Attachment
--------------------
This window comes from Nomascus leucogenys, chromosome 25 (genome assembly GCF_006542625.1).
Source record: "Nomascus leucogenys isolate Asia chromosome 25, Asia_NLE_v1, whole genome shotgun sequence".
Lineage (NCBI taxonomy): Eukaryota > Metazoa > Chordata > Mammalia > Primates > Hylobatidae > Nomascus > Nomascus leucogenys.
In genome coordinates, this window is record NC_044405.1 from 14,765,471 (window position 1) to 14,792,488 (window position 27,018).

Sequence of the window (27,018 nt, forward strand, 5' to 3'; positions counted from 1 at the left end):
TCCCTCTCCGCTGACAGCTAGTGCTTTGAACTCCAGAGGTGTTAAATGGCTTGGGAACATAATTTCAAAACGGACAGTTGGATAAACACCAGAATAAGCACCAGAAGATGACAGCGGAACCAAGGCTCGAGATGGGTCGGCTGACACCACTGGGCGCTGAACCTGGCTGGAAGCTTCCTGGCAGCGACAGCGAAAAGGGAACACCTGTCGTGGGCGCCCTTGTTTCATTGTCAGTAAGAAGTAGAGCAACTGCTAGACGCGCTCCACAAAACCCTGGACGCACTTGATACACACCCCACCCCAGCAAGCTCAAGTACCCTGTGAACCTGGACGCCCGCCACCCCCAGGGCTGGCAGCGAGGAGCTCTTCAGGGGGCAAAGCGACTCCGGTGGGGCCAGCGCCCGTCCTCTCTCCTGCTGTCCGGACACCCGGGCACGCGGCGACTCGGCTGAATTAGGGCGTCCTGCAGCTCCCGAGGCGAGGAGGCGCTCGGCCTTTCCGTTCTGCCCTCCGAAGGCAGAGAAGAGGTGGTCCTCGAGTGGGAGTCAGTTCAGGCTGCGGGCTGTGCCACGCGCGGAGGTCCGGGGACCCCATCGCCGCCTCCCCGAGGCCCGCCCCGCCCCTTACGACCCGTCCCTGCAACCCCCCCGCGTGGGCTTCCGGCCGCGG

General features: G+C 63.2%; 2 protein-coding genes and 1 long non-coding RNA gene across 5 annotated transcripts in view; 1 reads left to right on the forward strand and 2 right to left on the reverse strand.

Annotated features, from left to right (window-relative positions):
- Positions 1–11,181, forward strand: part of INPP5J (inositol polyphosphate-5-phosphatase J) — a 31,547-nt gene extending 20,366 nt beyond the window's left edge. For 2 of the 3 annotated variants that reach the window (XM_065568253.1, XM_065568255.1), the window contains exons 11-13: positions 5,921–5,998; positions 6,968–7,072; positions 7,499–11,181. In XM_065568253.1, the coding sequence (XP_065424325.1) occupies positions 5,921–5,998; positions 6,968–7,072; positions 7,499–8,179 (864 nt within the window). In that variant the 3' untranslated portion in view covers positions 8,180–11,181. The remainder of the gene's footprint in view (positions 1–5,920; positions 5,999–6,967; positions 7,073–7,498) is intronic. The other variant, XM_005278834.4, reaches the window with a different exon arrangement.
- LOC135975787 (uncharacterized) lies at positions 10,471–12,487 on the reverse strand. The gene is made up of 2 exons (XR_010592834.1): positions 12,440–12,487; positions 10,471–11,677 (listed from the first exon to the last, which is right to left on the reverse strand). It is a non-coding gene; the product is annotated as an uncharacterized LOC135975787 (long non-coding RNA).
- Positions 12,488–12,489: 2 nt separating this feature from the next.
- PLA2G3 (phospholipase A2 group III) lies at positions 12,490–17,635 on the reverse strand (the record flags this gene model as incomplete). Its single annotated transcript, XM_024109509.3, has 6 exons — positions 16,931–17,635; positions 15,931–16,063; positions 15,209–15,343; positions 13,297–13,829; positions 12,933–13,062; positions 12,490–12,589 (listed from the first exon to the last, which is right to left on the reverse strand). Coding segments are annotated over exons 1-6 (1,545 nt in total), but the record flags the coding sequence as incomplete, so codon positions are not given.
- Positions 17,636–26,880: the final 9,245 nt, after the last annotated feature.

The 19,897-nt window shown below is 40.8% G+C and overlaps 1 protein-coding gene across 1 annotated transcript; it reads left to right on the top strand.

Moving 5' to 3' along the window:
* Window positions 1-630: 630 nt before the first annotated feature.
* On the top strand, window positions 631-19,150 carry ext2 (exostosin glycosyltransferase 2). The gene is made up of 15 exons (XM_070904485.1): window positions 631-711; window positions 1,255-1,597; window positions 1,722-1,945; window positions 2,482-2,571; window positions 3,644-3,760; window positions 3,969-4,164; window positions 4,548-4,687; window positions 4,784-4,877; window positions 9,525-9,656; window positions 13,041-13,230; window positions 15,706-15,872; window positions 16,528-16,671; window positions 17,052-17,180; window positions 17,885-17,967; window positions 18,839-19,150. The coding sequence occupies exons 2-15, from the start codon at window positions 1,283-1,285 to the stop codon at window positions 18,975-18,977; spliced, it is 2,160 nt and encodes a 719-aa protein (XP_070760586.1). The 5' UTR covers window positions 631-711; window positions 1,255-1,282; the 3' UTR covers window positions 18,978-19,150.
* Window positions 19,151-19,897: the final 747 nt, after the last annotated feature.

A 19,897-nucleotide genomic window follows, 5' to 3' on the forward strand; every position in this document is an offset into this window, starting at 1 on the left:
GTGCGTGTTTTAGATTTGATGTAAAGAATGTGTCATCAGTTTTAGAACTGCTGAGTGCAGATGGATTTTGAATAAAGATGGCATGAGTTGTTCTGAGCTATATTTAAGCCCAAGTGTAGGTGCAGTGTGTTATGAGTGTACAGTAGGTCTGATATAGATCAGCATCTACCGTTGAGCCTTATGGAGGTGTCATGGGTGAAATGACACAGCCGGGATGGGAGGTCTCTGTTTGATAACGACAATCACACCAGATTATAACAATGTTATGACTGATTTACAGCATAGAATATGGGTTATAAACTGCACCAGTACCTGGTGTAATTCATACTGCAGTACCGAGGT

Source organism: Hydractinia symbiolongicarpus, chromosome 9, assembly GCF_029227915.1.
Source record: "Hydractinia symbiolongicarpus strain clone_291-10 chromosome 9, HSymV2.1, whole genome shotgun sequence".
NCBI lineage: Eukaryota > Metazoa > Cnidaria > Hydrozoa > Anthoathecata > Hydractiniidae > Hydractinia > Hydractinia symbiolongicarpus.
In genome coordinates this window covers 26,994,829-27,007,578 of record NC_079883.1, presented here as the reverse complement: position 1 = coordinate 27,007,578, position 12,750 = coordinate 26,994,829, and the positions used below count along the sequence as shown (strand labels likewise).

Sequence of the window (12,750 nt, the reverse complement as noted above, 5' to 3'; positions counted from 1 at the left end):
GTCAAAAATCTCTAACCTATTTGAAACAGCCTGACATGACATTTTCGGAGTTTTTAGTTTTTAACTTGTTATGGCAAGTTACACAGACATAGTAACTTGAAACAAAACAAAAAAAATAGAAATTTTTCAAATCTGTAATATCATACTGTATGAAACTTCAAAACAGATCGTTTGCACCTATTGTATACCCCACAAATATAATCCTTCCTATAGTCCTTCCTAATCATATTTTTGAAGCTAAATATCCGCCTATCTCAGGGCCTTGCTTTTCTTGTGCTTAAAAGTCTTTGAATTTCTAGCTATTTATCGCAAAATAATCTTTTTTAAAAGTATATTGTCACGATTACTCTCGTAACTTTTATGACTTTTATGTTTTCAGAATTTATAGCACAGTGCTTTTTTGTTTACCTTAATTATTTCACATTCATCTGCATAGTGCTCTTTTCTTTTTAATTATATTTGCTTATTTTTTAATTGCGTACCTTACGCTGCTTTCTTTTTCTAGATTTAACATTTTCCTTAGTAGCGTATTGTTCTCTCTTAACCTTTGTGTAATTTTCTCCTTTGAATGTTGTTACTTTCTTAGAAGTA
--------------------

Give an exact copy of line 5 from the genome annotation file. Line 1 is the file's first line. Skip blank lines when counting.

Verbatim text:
Sequence of the window (27,018 nt, forward strand, 5' to 3'; positions counted from 1 at the left end):